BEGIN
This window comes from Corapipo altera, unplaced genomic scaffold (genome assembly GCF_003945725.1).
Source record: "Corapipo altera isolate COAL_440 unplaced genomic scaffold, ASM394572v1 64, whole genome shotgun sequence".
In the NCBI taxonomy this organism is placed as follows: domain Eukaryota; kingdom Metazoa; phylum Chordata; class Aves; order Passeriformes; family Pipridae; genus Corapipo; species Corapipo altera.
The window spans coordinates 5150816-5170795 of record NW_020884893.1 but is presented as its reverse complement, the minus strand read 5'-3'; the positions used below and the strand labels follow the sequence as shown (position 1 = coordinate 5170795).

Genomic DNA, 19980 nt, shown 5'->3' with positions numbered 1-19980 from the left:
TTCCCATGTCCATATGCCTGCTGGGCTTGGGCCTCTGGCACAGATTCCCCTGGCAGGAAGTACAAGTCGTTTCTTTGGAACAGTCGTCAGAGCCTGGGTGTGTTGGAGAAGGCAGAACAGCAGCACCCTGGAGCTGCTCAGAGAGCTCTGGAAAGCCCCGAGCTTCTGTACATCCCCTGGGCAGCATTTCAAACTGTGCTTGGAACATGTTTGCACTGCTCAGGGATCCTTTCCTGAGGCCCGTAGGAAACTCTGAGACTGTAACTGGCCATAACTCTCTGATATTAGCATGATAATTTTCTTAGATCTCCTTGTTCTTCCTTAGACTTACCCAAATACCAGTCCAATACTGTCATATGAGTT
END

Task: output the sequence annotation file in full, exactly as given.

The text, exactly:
This window comes from Corapipo altera, unplaced genomic scaffold (genome assembly GCF_003945725.1).
Source record: "Corapipo altera isolate COAL_440 unplaced genomic scaffold, ASM394572v1 64, whole genome shotgun sequence".
In the NCBI taxonomy this organism is placed as follows: domain Eukaryota; kingdom Metazoa; phylum Chordata; class Aves; order Passeriformes; family Pipridae; genus Corapipo; species Corapipo altera.
The window spans coordinates 5150816-5170795 of record NW_020884893.1 but is presented as its reverse complement, the minus strand read 5'-3'; the positions used below and the strand labels follow the sequence as shown (position 1 = coordinate 5170795).

Genomic DNA, 19980 nt, shown 5'->3' with positions numbered 1-19980 from the left:
TTCCCATGTCCATATGCCTGCTGGGCTTGGGCCTCTGGCACAGATTCCCCTGGCAGGAAGTACAAGTCGTTTCTTTGGAACAGTCGTCAGAGCCTGGGTGTGTTGGAGAAGGCAGAACAGCAGCACCCTGGAGCTGCTCAGAGAGCTCTGGAAAGCCCCGAGCTTCTGTACATCCCCTGGGCAGCATTTCAAACTGTGCTTGGAACATGTTTGCACTGCTCAGGGATCCTTTCCTGAGGCCCGTAGGAAACTCTGAGACTGTAACTGGCCATAACTCTCTGATATTAGCATGATAATTTTCTTAGATCTCCTTGTTCTTCCTTAGACTTACCCAAATACCAGTCCAATACTGTCATATGAGTT